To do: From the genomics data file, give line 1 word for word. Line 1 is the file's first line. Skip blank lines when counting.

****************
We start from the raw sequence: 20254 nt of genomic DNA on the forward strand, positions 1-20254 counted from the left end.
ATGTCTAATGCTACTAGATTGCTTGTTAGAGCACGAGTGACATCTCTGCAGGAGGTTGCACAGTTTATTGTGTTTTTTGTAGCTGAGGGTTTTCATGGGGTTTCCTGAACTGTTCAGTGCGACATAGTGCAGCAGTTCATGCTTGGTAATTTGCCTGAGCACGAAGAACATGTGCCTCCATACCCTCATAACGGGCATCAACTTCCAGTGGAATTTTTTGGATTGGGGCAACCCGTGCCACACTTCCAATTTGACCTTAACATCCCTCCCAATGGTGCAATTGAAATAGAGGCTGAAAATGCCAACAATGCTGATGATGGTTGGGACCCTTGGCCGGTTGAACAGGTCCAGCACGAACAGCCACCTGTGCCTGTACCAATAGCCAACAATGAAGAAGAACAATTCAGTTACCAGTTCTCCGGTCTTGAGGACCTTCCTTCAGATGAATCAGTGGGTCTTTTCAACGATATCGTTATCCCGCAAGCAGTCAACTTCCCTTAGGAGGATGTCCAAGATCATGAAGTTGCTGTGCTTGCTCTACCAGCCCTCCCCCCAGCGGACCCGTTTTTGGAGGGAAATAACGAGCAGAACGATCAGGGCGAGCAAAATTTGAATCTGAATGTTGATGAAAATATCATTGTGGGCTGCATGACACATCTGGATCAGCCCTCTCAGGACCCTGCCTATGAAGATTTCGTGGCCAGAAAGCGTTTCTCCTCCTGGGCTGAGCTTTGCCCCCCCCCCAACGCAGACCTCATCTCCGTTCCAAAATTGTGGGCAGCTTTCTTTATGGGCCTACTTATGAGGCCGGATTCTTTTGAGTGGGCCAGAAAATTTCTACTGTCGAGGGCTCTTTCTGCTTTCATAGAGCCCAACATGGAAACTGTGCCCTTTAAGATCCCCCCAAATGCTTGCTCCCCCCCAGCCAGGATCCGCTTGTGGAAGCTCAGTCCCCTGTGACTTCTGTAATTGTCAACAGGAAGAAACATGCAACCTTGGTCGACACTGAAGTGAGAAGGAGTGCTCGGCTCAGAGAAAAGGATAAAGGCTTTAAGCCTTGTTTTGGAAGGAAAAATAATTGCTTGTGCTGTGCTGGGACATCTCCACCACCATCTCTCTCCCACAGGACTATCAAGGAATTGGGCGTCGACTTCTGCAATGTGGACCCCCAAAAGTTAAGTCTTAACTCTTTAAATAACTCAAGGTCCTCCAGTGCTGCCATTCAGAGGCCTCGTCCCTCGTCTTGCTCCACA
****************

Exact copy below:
We start from the raw sequence: 20254 nt of genomic DNA on the forward strand, positions 1-20254 counted from the left end.